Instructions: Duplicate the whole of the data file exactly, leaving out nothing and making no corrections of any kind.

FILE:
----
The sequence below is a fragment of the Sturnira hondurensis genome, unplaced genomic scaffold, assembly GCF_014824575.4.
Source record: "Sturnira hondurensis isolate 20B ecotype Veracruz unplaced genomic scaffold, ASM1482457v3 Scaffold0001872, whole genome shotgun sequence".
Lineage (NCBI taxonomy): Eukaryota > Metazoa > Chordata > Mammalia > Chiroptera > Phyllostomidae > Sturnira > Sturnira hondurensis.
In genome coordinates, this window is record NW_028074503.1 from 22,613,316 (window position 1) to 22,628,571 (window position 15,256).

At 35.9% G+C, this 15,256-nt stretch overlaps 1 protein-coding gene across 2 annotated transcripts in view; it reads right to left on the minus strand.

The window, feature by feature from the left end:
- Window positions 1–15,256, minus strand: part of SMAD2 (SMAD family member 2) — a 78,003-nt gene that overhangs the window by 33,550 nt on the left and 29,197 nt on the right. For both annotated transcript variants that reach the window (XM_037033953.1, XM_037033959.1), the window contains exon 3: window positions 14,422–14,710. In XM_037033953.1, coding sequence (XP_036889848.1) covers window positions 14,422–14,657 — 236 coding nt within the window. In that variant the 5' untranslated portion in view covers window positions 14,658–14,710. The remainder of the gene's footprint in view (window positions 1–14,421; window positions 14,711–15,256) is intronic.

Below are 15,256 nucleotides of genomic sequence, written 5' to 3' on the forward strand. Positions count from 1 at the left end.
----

The sequence below is a fragment of the Sturnira hondurensis genome, unplaced genomic scaffold, assembly GCF_014824575.4.
Source record: "Sturnira hondurensis isolate 20B ecotype Veracruz unplaced genomic scaffold, ASM1482457v3 Scaffold0001872, whole genome shotgun sequence".
Lineage (NCBI taxonomy): Eukaryota > Metazoa > Chordata > Mammalia > Chiroptera > Phyllostomidae > Sturnira > Sturnira hondurensis.
In genome coordinates, this window is record NW_028074503.1 from 22,613,316 (window position 1) to 22,628,571 (window position 15,256).

At 35.9% G+C, this 15,256-nt stretch overlaps 1 protein-coding gene across 2 annotated transcripts in view; it reads right to left on the minus strand.

The window, feature by feature from the left end:
- Window positions 1–15,256, minus strand: part of SMAD2 (SMAD family member 2) — a 78,003-nt gene that overhangs the window by 33,550 nt on the left and 29,197 nt on the right. For both annotated transcript variants that reach the window (XM_037033953.1, XM_037033959.1), the window contains exon 3: window positions 14,422–14,710. In XM_037033953.1, coding sequence (XP_036889848.1) covers window positions 14,422–14,657 — 236 coding nt within the window. In that variant the 5' untranslated portion in view covers window positions 14,658–14,710. The remainder of the gene's footprint in view (window positions 1–14,421; window positions 14,711–15,256) is intronic.

Below are 15,256 nucleotides of genomic sequence, written 5' to 3' on the forward strand. Positions count from 1 at the left end.